“Oh, I wish you could, but you know you can’t. Unlike the 2020 virus, this one seems to be harder on younger people. We need to keep you safe.”

Sarah picked up her purse and checked to make sure her mask was inside. Then, she grabbed her keys and umbrella. Giving Jack a quick kiss on his forehead, she said, “We can talk more about this anytime you want. It’s your history too.”

As Sarah left the house she looked up at the sky, hoping the promised rain would come soon. The response to the latest virus, coming just twenty years after Covid-19, was playing out much the same as before. She knew that the protesters would be out, without their masks, yelling about their freedoms. She thought about her late husband and her precious grandson and said a silent prayer that the rainstorm would make it too inconvenient and uncomfortable for the angry crowds to come outside.

Author: Janis @ RetirementallyChallenged.com

My blog is about travel, relationships, photography, and whatever else pops into my head (even, sometimes, issues surrounding retirement and aging).

92 thoughts on “Gathering Storm”

  1. A very poignant story, Janis, since it contains many first hand truths. Sad, since we will not see the end of viruses and variants of the viruses. Yet, such hope, since here sits Sarah’s grandson. A wonderful story! Congratulations! I can see why your story is a finalist. xx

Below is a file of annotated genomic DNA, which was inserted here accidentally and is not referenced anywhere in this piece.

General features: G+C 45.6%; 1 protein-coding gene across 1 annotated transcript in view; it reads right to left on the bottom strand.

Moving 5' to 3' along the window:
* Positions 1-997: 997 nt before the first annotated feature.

2. Nice story. And not surprising that everything has changed and will change. And this was not the first time (Spanish flu) and won’t be the last time, sadly. Will the children of today ever know what a simple easy life looks like?

      1. Oh no, not tats on the forehead – or right hand – not good.
        But you’re story was.
        As for submitting to facelessness (masks) yeah, when the store has a “mask required” sign, it’s only good manners to put up the stupid thing – go in, buy what you need, then leave. And get your face back as soon as you’re a few feet from the door.

  3. Exceptional writing. It’s been a really tough year, and I hope we learn from this. Although, I’m not sure we’d be any more prepared to fight another virus because we are too divided. I think it’s a given that we will never go back to the way things were nor will we get over all the lives lost. I do hope we have a breather in between so our grandkids can adjust. Again, great writing, and I applaud your skills. 👏🏻 Take a bow.

  4. Lovely story, Janis. Congratulations on the well-deserved recognition. You give us a lot to think about, and the hope that we will learn from this and not find ourselves in a do-over in 20 years. Thanks for sharing it.

  5. So powerful!! It doesn’t surprise me that it was (you were) a finalist. Glad to see you are still writing, you do it so well. Thanks for sharing and stay safe out there.

  6. Although fiction at the moment, there is so much that resounds as plausible, sadly, and you’ve told a tale that is truly foreboding, Janis. It really gave me shivers, and made me a little sad. So nicely done, however, and I’m truly pleased it was published where others could read it and give some thought to what you’re saying!

  7. I love this story. Such an intriguing idea to think ahead to how we’ll talk about this era now. Congrats on being a finalist. How cool is that?